ERIC Number: ED330462
Record Type: Non-Journal
Publication Date: 1991
Reference Count: N/A
Prenatal Cocaine Exposure: The South Looks for Answers. A SACUS Special Report.
Shores, Elizabeth F.
This special report provides answers to six fundamental questions on prenatal cocaine exposure: (1) What problems do drug-exposed newborns have? (2) How many of these children are there? (3) How do we get pregnant women to avoid drugs and alcohol? (4) What should be done to help the families of substance abusers? (5) How do drug-exposed children develop? (6) How should schools assess and prepare for drug-exposed children? It is concluded that careful, developmentally appropriate assessment will be crucial if children with prenatal drug exposure are to receive the best services. Further, those services will not be the same for every child. Fetal cocaine exposure does not create a uniform set of delays. The problems it tends to cause can be greatly exacerbated by a poor home life. Evaluation is complicated by the fact that behavior problems and developmental delays which seem to indicate prenatal drug exposure could be the result of other factors, such as divorce or death in the family. Nevertheless, many Southerners are hopeful that drug-exposed children can succeed in regular classrooms if teachers get enough support and training. (RH)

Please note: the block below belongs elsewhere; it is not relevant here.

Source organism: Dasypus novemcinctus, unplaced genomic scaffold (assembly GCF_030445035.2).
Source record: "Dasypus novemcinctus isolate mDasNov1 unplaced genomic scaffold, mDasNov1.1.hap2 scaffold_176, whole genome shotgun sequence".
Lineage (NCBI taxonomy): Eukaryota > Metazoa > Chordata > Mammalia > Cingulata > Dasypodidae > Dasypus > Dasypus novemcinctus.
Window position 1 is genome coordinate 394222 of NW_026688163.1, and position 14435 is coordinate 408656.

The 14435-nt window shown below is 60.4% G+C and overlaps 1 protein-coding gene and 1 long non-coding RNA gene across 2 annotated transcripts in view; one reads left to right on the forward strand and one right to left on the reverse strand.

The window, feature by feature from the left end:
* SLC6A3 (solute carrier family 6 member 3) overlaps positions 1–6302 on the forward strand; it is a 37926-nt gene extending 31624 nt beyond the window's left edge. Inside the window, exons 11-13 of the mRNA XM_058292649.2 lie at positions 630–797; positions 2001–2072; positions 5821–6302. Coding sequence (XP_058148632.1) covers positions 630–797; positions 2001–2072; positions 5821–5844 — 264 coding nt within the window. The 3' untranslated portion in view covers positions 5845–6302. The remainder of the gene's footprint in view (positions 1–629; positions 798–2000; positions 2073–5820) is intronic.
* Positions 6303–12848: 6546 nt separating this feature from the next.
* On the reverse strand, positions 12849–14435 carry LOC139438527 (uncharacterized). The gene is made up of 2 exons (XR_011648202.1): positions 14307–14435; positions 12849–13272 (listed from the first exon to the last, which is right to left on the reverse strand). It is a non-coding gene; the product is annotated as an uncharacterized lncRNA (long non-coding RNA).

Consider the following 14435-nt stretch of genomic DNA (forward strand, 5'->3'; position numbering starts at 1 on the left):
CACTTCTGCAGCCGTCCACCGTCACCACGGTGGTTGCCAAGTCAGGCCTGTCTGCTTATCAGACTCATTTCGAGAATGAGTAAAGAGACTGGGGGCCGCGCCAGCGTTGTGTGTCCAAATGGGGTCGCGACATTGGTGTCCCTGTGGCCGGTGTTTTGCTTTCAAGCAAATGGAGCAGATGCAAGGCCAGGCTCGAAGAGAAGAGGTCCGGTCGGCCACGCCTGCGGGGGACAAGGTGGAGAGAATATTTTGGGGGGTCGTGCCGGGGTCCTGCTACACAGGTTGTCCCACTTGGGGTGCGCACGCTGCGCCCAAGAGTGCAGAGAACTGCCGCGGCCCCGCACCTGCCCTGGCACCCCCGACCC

Descriptors: Cocaine, Drug Abuse, Drug Addiction, Early Childhood Education, Family Programs, Guidelines, Individual Development, Infants, Intervention, Mothers, Needs Assessment, Parent Responsibility, Prevention, Program Development, School Role
Southern Association on Children Under Six, P.O. Box 5403, Little Rock, AR 72215-5403 ($6.00).
Publication Type: Guides - Non-Classroom
Education Level: N/A
Authoring Institution: Southern Association on Children Under Six, Little Rock, AR.